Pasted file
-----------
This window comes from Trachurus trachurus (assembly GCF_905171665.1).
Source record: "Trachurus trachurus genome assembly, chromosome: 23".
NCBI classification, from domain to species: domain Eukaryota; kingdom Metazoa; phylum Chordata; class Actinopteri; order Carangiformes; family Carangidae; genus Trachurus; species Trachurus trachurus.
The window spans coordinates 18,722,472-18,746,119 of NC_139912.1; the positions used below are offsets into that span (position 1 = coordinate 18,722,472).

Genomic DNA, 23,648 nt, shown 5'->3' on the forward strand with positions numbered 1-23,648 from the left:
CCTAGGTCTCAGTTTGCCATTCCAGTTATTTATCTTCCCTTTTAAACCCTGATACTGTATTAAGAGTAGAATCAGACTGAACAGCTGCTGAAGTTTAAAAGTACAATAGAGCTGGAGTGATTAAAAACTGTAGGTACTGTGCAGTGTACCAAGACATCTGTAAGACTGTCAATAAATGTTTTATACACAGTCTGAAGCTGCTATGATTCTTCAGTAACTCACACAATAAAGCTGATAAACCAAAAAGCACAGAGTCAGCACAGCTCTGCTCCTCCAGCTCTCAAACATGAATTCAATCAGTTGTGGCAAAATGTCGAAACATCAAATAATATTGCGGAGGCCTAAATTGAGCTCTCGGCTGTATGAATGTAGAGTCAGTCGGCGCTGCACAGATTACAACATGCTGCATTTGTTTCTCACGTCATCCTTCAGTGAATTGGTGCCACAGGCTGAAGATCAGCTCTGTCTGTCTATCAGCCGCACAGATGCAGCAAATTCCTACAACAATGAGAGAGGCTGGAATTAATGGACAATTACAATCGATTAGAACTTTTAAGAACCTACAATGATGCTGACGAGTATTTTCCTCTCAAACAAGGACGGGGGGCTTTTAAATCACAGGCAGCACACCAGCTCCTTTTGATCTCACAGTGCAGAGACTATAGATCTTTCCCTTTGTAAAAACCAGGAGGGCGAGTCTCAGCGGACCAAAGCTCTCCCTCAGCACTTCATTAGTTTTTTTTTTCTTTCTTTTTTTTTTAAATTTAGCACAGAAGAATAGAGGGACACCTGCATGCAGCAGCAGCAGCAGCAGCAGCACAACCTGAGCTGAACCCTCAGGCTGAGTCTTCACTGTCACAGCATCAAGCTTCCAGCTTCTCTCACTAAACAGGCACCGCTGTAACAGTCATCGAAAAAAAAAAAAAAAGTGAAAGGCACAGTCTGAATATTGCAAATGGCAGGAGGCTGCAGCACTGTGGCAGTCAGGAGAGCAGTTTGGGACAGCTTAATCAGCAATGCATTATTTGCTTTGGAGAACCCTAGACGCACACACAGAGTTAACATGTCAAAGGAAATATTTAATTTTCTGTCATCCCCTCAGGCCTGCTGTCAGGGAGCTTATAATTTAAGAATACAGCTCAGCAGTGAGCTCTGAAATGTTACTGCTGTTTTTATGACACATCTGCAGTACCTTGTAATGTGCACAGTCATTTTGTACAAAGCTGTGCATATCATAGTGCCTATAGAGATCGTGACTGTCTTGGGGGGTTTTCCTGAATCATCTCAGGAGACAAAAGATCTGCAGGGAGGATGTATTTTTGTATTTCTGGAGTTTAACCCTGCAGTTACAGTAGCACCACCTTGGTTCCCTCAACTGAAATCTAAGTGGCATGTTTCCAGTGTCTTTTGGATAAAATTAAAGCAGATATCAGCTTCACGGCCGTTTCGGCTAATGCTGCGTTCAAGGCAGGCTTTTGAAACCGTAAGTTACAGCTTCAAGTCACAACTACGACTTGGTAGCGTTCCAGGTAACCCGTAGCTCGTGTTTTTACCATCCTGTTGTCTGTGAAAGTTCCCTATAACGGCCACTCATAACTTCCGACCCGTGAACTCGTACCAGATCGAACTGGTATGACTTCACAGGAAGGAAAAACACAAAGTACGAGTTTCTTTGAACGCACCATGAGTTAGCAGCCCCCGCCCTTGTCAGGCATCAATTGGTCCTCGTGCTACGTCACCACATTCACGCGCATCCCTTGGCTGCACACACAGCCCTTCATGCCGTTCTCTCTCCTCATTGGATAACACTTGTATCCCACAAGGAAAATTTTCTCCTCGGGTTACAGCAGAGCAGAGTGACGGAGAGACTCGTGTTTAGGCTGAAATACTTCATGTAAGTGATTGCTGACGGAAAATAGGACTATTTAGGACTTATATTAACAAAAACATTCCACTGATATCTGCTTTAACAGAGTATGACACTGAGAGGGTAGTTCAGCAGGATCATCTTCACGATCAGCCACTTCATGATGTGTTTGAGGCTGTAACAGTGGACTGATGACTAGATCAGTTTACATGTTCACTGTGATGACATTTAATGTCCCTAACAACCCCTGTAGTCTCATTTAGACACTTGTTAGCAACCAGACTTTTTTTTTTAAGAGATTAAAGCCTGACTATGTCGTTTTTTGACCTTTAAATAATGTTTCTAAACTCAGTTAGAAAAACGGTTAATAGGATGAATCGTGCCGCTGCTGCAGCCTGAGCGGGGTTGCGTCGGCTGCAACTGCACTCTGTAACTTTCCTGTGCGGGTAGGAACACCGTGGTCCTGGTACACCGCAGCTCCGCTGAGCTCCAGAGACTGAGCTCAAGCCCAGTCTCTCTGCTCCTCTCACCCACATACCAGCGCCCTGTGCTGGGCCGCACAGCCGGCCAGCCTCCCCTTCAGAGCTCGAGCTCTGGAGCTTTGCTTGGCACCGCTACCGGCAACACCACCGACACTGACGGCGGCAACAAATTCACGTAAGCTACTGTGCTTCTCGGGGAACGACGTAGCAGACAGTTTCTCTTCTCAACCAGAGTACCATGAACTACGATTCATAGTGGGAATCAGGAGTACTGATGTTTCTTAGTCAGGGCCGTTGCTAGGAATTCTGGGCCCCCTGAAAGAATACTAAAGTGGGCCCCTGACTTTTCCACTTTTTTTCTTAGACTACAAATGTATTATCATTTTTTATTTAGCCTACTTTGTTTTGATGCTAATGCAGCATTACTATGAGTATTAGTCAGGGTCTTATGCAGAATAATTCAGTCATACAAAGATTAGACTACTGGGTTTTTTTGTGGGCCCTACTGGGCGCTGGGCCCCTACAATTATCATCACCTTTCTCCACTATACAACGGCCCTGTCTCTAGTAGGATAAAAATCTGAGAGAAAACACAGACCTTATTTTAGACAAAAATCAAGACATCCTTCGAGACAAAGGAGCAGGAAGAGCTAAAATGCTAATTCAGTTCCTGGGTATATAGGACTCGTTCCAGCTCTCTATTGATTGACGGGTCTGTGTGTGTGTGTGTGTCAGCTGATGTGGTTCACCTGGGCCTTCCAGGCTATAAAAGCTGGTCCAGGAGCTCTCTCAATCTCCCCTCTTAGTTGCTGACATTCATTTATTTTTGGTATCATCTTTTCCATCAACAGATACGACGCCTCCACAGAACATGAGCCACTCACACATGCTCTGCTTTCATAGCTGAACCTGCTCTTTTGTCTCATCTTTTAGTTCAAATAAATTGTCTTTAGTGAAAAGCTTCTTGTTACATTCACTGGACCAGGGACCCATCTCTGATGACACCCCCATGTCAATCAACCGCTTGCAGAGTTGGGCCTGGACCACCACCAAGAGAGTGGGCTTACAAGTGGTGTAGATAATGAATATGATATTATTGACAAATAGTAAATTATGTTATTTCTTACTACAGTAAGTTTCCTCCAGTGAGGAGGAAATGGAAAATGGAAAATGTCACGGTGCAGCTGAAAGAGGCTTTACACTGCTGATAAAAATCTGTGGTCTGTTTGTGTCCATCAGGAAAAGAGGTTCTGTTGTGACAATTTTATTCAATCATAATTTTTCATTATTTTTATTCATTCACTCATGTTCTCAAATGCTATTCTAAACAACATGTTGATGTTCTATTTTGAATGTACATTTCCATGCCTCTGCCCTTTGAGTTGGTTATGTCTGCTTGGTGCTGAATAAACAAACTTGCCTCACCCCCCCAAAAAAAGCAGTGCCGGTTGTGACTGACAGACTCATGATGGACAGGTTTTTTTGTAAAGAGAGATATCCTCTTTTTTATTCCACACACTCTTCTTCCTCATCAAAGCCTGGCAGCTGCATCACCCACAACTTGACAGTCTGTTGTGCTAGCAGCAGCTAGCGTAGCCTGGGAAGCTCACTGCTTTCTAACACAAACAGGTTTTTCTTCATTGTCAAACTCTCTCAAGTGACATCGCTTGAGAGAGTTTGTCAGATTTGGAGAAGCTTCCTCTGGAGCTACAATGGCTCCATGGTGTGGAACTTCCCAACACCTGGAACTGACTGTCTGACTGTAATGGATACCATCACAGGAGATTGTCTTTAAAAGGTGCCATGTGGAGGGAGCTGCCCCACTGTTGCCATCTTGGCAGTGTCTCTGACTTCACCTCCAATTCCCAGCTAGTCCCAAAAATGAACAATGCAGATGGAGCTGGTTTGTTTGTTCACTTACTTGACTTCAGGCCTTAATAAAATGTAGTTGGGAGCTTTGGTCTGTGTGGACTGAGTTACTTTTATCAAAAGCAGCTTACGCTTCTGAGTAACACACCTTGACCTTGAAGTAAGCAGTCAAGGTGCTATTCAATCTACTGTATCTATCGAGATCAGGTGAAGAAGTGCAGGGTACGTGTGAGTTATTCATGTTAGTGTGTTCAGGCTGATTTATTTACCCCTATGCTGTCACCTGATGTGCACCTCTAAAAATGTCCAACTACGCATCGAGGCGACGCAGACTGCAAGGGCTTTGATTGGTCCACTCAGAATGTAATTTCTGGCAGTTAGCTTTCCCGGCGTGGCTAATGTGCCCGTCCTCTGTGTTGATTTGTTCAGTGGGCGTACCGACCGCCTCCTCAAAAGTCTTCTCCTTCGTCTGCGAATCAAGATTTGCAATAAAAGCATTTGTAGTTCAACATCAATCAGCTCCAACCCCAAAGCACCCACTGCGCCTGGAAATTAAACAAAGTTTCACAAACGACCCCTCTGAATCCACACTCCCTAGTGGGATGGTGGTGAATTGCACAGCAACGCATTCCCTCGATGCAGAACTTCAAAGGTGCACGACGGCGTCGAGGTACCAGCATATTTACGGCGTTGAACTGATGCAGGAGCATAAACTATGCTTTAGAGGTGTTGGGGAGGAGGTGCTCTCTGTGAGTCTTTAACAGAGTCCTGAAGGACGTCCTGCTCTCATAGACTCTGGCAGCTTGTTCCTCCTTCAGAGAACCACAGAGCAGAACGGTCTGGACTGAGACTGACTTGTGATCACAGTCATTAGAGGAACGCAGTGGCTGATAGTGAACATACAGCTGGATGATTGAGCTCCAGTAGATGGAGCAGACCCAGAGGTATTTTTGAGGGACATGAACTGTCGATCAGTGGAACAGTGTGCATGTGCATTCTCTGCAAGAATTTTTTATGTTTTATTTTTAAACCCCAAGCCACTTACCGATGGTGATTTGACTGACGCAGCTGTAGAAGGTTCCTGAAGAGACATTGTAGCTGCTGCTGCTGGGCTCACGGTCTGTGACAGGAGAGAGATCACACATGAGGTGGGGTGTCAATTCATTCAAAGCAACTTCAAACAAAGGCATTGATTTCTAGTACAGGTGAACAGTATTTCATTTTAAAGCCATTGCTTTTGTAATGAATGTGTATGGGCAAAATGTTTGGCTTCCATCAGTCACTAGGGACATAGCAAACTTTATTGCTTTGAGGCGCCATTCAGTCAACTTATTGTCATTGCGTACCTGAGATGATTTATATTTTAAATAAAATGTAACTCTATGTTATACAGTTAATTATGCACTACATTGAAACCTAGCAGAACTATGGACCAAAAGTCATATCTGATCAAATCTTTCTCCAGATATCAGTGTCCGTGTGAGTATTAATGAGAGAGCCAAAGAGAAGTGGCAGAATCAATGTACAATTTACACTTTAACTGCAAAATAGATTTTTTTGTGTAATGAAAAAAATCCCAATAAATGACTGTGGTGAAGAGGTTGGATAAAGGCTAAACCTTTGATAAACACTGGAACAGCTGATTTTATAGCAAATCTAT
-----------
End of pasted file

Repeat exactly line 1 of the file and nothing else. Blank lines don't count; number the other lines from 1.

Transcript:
This window comes from Trachurus trachurus (assembly GCF_905171665.1).